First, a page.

Tuesday, November 28, 2006

Pleasant Valley Blogging

Raw Story reports that several Democratic staffers are upset with the hiring of Marshall Wittman has Sen. Lieberman's communication director.

A likability poll shows some bad news for Senator John Kerry, the 2004 presidential candidate.

Sen. Evan Bayh recently took some time to speak about Iraq.
Because Baghdad wasn't considered safe enough, the President will meet with Iraq's Prime Minister in Jordan. Over the weekend he pleaded for an end to the sectarian conflict, and Bush is expected to step up the pressure on the Iraqi government itself to do more.

Indiana Democrat Evan Bayh has been saying that's exactly what the President should do.

"We are never going to stabilize Iraq, no matter how long we stay, no matter now much we spend, no matter how many of our brave soldiers die, until the Iraqis get their act together," said Bayh.

Concern about the war swept Democrats to power in Congress, and more lawmakers now want a withdrawal of troops to begin. Even backers of the war acknowledge the political reality for the President.
The Kentucky State Board of Elections has certified the results from the November 7th elections.

All buildings at the University of Kentucky are now completely smoke-free. This is in light of a state mandate requiring all public universities in the state to set a policy.

Governor Ernie Fletcher has officially filed for re-election.

Senator Bayh is doing all the right things to win.
U.S. Sen. Evan Bayh, D-Ind., has done all the right things to get the nomination," Pierce said, while U.S. Sen. Hillary Rodham Clinton, D-N.Y., faces a "bedrock of opposition," and not just from Republicans.

A number of Democrats "really don't like her," Pierce said of Clinton.

In a lot of cases, Pierce said, the candidate's appeal "is to not be the guy in office.

For example, Pierce said, Ronald Reagan's mandate in 1980 was simply to not be former president Jimmy Carter.
I knew it! Michael Richards is the only cast member of the main four on Seinfeld not born a Jew. That said, read this:
Amid all the hoopla, bloggers and others labeled the former “Seinfeld” star Jewish but others reported he was not.

Howard Rubenstein, who was hired as Richards’ publicist, told JTA that Richards has not formally converted to Judaism but that some of his mentors were Jewish and he “adheres to Jewish philosophy.”
This is a good sign.

It's been said for the past few weeks that Bill Cox has all but announced that he is running for treasurer.
That is why I am intrigued by the potential candidacy of Bill Cox for State Treasurer. Bill is one of Kentucky’s brightest and most experienced leaders.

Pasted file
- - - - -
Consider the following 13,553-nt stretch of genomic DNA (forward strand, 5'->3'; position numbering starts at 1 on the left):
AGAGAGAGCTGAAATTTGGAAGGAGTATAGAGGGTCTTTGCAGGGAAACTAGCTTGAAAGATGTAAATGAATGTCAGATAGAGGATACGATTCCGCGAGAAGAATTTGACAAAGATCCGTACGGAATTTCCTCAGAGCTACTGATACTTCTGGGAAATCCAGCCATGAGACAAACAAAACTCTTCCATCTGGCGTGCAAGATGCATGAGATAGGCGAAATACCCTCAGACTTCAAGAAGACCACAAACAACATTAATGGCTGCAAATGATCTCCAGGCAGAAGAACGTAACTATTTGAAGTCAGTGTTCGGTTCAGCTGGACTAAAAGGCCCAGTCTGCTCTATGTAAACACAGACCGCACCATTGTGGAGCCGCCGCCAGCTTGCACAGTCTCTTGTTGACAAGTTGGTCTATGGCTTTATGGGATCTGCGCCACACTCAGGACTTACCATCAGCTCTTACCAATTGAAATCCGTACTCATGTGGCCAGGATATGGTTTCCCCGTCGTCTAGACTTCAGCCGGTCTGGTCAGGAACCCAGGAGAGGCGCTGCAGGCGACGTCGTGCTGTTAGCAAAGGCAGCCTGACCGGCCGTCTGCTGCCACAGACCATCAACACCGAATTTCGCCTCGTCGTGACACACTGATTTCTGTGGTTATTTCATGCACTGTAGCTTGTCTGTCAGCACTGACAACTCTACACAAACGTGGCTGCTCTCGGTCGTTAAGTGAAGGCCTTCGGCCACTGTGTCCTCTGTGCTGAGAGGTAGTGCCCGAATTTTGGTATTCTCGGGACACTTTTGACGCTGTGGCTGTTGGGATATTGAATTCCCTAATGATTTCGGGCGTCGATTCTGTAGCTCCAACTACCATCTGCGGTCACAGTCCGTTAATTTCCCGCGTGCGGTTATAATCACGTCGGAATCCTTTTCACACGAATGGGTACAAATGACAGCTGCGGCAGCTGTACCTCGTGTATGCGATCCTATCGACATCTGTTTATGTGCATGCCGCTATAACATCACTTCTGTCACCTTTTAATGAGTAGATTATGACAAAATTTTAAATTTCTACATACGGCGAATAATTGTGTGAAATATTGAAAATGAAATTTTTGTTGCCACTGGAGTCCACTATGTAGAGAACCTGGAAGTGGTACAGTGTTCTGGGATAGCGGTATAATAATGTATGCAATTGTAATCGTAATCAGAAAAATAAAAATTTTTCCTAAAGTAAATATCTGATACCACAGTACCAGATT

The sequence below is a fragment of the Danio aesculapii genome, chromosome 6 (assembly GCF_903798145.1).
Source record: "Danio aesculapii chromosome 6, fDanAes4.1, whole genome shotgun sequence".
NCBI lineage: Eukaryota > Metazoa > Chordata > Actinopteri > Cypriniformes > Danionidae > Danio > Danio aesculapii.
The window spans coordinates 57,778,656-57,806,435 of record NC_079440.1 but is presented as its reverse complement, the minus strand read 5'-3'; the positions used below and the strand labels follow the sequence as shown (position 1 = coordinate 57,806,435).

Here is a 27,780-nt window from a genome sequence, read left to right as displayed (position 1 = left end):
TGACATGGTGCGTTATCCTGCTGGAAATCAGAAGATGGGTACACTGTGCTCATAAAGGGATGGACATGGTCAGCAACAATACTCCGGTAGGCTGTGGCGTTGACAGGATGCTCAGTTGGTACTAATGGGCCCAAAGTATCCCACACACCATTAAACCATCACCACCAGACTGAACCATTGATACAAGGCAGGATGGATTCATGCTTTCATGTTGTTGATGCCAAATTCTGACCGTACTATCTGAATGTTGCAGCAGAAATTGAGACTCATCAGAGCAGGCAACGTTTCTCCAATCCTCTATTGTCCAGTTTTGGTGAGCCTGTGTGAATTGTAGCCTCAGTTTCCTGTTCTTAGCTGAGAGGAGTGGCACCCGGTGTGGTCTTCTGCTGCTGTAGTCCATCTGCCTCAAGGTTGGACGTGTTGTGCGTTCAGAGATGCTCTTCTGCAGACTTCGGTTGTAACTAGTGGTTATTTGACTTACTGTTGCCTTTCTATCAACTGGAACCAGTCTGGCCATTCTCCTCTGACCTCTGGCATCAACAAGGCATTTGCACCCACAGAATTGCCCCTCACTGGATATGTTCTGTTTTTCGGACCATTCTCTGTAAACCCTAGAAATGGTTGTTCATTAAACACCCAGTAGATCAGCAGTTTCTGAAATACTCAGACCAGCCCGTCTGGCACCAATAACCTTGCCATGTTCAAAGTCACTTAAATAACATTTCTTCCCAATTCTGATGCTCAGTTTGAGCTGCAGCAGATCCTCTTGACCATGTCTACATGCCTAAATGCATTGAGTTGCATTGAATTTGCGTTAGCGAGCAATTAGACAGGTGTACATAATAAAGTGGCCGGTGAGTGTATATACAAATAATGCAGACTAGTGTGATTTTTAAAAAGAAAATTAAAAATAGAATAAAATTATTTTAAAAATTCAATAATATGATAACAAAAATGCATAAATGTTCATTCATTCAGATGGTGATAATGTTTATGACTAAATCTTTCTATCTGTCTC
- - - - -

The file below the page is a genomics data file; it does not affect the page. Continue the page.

I met Bill in 1979 when I was a sophomore in college. One of my college instructors, Bob Babbage, introduced us. Babbage, who later became Kentucky’s Secretary of State and Auditor, said that Cox would definitely be governor and probably be President of the United States.

I was impressed with Cox’s quick mind and no nonsense attitude. I signed on for his campaign for Lt. Governor.

Bill wasn’t an old hand in 1979, he was a young lion. He had been one of the youngest people ever elected to the Kentucky legislature and was one of the highest ranking Kentuckians in Jimmy Carter’s administration.

Bill was head of the Federal Highway Administration, an important position to Kentuckians, where many federal highways intersect and trucks come rumbling through.[...]

Now he is looking at the treasurer’s race. Twenty-eight years later, remnants of Cox’s army are still around. Cox will do well in Western Kentucky and his son Will followed in Bill’s footsteps as Madisonville mayor.

Cox will be tough to beat.

Jonathan Miller has made the treasurer’s office an office worth seeking. When Miller took the office eight years ago, it was a resting spot for old hacks, not old hands, like Cox.

Miller’s predecessor was elected because his name was similar to a former U.S. President. He made news only when he got into trouble with the law.

Miller makes news in other formats. I’ve seen him on CNBC, discussing high-powered financial issues.

Jonathan used his office as a forum on issues where the state treasurer makes a difference. He ventured into new areas, like pre-paid college tuition and also wrote a book called the Compassionate Community, that is doing well.

Jonathan is being touted for offices like governor, congress or attorney general. You never saw a previous treasurer mentioned for higher office. The office has changed.

Which is why a guy like Bill Cox makes sense. There are serious issues on the horizon as to how the state deals with its finances, the lottery and its employee pension fund. The treasurer will have a big say so in what happens and why.

What happens will not just affect thousands of state employees, it will affect every Kentuckian.

When those issues come up, I’d like a slow and experienced hand at the table. Cox is one of the brightest and most experienced hands I know.
In other news, State Senate Minority Leader Ed Worley is looking at a run for Lt. Governor.

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